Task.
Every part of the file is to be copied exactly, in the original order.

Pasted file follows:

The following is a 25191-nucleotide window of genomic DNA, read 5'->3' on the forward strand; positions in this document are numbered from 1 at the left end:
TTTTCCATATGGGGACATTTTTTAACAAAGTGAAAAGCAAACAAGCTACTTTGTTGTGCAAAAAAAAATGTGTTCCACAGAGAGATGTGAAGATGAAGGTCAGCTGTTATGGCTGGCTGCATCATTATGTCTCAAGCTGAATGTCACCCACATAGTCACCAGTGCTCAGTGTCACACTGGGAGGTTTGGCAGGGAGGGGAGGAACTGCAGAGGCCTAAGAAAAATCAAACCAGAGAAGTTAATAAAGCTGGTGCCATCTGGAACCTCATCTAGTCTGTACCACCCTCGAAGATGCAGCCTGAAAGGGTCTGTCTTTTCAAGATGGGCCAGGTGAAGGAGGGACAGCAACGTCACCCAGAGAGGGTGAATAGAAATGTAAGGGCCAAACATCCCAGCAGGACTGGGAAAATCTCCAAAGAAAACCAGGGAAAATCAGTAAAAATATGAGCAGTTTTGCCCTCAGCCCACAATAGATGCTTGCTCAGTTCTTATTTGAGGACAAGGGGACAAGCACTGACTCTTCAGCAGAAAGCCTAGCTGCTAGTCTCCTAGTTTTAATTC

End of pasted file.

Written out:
The following is a 25191-nucleotide window of genomic DNA, read 5'->3' on the forward strand; positions in this document are numbered from 1 at the left end:
TTTTCCATATGGGGACATTTTTTAACAAAGTGAAAAGCAAACAAGCTACTTTGTTGTGCAAAAAAAAATGTGTTCCACAGAGAGATGTGAAGATGAAGGTCAGCTGTTATGGCTGGCTGCATCATTATGTCTCAAGCTGAATGTCACCCACATAGTCACCAGTGCTCAGTGTCACACTGGGAGGTTTGGCAGGGAGGGGAGGAACTGCAGAGGCCTAAGAAAAATCAAACCAGAGAAGTTAATAAAGCTGGTGCCATCTGGAACCTCATCTAGTCTGTACCACCCTCGAAGATGCAGCCTGAAAGGGTCTGTCTTTTCAAGATGGGCCAGGTGAAGGAGGGACAGCAACGTCACCCAGAGAGGGTGAATAGAAATGTAAGGGCCAAACATCCCAGCAGGACTGGGAAAATCTCCAAAGAAAACCAGGGAAAATCAGTAAAAATATGAGCAGTTTTGCCCTCAGCCCACAATAGATGCTTGCTCAGTTCTTATTTGAGGACAAGGGGACAAGCACTGACTCTTCAGCAGAAAGCCTAGCTGCTAGTCTCCTAGTTTTAATTC